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To School or Not to School: I am an atheist and secularist and attend a high school in Texas. They don’t impose any religion on us as it’s a public school, but recently the YMCA had a meeting during school hours (lunch) in which they introduced and encouraged talk about Christianity and the Bible. I believe they’re doing this a couple times a month. I decided to research if this is allowed, as the Y is such a large organization, or if what they were doing was in violation of any laws or policies. I believe they did have permission from the principal, but the meeting was not student-led. I also learned that as a public school such meetings must take place during non-instructional hours.
The part where I’m having trouble is whether or not I should complain or inform anyone about it. In part, I feel it isn’t my place, as they are technically not hurting anybody and most of the people I mentioned this to felt it wasn’t serious enough to make a big deal about. On the other hand, I just think this is how I need to contribute to my secular “beliefs.”
Thanks to the AHA for allowing people to take up matters with you, especially people like me who are not part of a large enough atheist community.
—Losing My Lunch
It sounds as though you would like to pursue this as a means of asserting your views, and I encourage you to do so. But first, be sure it’s not apt to cost you more than you care to pay, in terms of time and energy, or opposition and reprisal from family, friends, fellow students, teachers, staff or the community. That’s not to say don’t do it if there are any costs—there certainly will be costs, even if it’s just time spent and a few people who find you annoying. Be sure you are prepared to face whatever whirlwind you are likely to reap, whether it’s a tempest in a teapot or a hurricane.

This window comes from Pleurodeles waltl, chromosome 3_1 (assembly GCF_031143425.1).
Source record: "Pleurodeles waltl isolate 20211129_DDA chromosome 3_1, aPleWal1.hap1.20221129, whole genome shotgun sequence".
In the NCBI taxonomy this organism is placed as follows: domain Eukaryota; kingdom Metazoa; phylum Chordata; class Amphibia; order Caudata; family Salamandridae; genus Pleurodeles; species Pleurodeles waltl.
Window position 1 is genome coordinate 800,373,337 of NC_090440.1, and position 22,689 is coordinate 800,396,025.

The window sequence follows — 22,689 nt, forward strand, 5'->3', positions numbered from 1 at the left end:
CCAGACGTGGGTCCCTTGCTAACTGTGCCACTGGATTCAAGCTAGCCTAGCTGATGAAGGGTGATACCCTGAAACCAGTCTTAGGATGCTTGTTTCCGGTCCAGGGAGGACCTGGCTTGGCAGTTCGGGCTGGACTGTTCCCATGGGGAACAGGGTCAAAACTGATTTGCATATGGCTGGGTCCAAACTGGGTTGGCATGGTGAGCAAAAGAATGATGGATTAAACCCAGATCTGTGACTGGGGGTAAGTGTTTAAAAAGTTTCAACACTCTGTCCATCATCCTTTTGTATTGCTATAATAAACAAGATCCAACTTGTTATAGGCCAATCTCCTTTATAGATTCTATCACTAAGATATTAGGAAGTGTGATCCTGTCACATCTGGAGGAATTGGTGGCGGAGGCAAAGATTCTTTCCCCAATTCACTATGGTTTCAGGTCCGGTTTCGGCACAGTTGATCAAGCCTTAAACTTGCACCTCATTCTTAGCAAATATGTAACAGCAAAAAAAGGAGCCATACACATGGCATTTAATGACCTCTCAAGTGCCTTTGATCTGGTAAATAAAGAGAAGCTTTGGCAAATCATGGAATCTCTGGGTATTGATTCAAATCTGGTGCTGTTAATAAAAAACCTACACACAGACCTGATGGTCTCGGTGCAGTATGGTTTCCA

With that caveat, I say go for it. It’s great practice standing up for smaller things when you’re young, so that you build your confidence and skills for bigger things in the future. And don’t let anyone tell you that this little thing doesn’t matter. Every encroachment, no matter how minimal, is a stepping stone to the next, more serious, muddying of the appropriate separation of church and state, and a public school is an extremely significant incubator for such issues. Consider this a test case, and you are a young Clarence Darrow. It could actually be an exciting adventure and a fabulous learning experience—even good on your college applications. (I don’t think you’ll want to go to a school where it would bar you from admission.)
Of course, if you fear that you will run into severe blowback that could ruin your high school career and beyond, feel perfectly justified in letting it pass so that you can live to fight another day. But if you do decide to go forward, please get in touch with the AHA’s Appignani Humanist Legal Center for tips on how to proceed with your case. Good luck!